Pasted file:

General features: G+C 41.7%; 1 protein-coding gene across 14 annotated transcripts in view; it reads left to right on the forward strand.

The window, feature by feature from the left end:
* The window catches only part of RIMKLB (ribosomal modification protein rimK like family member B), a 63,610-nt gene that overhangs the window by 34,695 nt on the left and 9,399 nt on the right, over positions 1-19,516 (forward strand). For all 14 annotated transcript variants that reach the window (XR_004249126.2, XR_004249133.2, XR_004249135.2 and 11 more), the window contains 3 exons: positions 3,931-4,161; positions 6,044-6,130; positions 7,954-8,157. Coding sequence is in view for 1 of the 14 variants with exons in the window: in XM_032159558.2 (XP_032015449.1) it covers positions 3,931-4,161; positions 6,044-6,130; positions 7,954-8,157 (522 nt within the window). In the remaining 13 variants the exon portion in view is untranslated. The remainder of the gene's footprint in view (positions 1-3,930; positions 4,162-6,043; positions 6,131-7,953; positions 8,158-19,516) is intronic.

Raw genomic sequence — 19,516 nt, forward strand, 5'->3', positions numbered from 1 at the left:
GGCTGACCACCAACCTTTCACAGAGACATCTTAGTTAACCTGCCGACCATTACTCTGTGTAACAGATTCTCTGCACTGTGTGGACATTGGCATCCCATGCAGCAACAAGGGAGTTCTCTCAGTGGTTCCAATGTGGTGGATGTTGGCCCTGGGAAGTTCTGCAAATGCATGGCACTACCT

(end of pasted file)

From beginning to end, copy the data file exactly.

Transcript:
General features: G+C 41.7%; 1 protein-coding gene across 14 annotated transcripts in view; it reads left to right on the forward strand.

The window, feature by feature from the left end:
* The window catches only part of RIMKLB (ribosomal modification protein rimK like family member B), a 63,610-nt gene that overhangs the window by 34,695 nt on the left and 9,399 nt on the right, over positions 1-19,516 (forward strand). For all 14 annotated transcript variants that reach the window (XR_004249126.2, XR_004249133.2, XR_004249135.2 and 11 more), the window contains 3 exons: positions 3,931-4,161; positions 6,044-6,130; positions 7,954-8,157. Coding sequence is in view for 1 of the 14 variants with exons in the window: in XM_032159558.2 (XP_032015449.1) it covers positions 3,931-4,161; positions 6,044-6,130; positions 7,954-8,157 (522 nt within the window). In the remaining 13 variants the exon portion in view is untranslated. The remainder of the gene's footprint in view (positions 1-3,930; positions 4,162-6,043; positions 6,131-7,953; positions 8,158-19,516) is intronic.

Raw genomic sequence — 19,516 nt, forward strand, 5'->3', positions numbered from 1 at the left:
GGCTGACCACCAACCTTTCACAGAGACATCTTAGTTAACCTGCCGACCATTACTCTGTGTAACAGATTCTCTGCACTGTGTGGACATTGGCATCCCATGCAGCAACAAGGGAGTTCTCTCAGTGGTTCCAATGTGGTGGATGTTGGCCCTGGGAAGTTCTGCAAATGCATGGCACTACCT